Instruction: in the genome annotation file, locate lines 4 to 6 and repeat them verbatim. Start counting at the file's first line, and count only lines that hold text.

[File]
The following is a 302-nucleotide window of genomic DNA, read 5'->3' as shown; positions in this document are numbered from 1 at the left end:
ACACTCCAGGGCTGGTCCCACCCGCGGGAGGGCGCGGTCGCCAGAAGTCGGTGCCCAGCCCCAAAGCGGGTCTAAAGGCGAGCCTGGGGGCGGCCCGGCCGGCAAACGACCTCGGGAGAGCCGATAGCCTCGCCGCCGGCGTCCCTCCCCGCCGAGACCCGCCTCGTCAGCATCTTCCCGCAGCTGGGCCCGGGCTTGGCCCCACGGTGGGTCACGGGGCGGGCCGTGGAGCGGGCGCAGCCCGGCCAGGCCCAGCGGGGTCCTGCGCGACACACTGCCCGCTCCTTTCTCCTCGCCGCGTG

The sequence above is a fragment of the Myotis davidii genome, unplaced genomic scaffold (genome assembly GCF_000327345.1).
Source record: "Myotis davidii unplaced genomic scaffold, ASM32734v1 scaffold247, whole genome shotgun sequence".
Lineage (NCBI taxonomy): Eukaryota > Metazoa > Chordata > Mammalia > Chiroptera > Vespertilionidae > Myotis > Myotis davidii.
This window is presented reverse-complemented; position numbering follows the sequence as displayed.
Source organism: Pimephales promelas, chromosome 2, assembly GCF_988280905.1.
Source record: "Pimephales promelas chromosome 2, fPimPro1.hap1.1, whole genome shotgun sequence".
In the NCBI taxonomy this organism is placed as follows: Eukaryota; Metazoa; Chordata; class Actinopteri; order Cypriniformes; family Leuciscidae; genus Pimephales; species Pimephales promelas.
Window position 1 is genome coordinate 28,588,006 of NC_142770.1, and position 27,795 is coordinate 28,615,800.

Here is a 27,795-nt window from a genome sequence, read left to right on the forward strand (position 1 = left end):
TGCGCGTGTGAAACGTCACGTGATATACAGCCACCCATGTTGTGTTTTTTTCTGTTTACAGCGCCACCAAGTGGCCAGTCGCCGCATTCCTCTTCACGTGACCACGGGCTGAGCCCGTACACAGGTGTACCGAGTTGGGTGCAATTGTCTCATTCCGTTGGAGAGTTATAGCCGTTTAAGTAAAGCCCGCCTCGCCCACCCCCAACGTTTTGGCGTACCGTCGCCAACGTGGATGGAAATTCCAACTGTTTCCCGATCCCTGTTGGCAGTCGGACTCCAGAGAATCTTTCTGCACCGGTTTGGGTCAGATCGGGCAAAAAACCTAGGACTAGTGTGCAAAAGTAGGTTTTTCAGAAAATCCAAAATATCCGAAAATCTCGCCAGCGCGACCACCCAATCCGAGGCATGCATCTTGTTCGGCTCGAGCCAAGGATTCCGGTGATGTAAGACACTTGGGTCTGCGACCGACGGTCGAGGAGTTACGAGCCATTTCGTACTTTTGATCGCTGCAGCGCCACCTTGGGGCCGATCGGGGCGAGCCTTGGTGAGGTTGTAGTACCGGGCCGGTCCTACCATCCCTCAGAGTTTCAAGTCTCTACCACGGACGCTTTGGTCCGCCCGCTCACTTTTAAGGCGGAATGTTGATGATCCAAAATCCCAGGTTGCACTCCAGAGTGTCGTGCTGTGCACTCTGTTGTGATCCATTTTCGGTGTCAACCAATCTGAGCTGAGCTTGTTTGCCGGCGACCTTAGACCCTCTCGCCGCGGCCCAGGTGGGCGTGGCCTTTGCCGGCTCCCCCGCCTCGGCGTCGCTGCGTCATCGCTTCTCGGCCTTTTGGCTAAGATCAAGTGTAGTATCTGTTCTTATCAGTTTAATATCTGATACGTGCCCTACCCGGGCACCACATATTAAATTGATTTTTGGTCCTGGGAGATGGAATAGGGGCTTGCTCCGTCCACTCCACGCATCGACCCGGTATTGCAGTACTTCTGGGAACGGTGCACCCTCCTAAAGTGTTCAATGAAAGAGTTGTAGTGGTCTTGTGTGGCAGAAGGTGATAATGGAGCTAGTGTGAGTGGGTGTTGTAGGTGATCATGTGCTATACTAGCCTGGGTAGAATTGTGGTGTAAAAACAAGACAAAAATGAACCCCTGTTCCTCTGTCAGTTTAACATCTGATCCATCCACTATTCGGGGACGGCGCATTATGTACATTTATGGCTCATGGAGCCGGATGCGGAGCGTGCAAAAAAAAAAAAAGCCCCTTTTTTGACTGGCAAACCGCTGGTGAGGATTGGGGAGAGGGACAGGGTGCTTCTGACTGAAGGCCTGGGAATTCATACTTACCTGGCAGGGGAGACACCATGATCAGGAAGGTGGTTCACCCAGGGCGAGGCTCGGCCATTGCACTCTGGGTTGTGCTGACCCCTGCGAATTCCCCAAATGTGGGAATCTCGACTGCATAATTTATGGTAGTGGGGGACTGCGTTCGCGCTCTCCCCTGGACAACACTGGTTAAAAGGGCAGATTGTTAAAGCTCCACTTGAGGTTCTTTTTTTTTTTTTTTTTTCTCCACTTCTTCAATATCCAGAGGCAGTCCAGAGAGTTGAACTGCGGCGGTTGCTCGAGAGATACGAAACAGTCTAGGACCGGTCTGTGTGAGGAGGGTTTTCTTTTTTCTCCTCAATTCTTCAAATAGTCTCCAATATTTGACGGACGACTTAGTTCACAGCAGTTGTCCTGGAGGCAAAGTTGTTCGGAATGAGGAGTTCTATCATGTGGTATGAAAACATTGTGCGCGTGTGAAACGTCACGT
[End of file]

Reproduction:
Source record: "Myotis davidii unplaced genomic scaffold, ASM32734v1 scaffold247, whole genome shotgun sequence".
Lineage (NCBI taxonomy): Eukaryota > Metazoa > Chordata > Mammalia > Chiroptera > Vespertilionidae > Myotis > Myotis davidii.
This window is presented reverse-complemented; position numbering follows the sequence as displayed.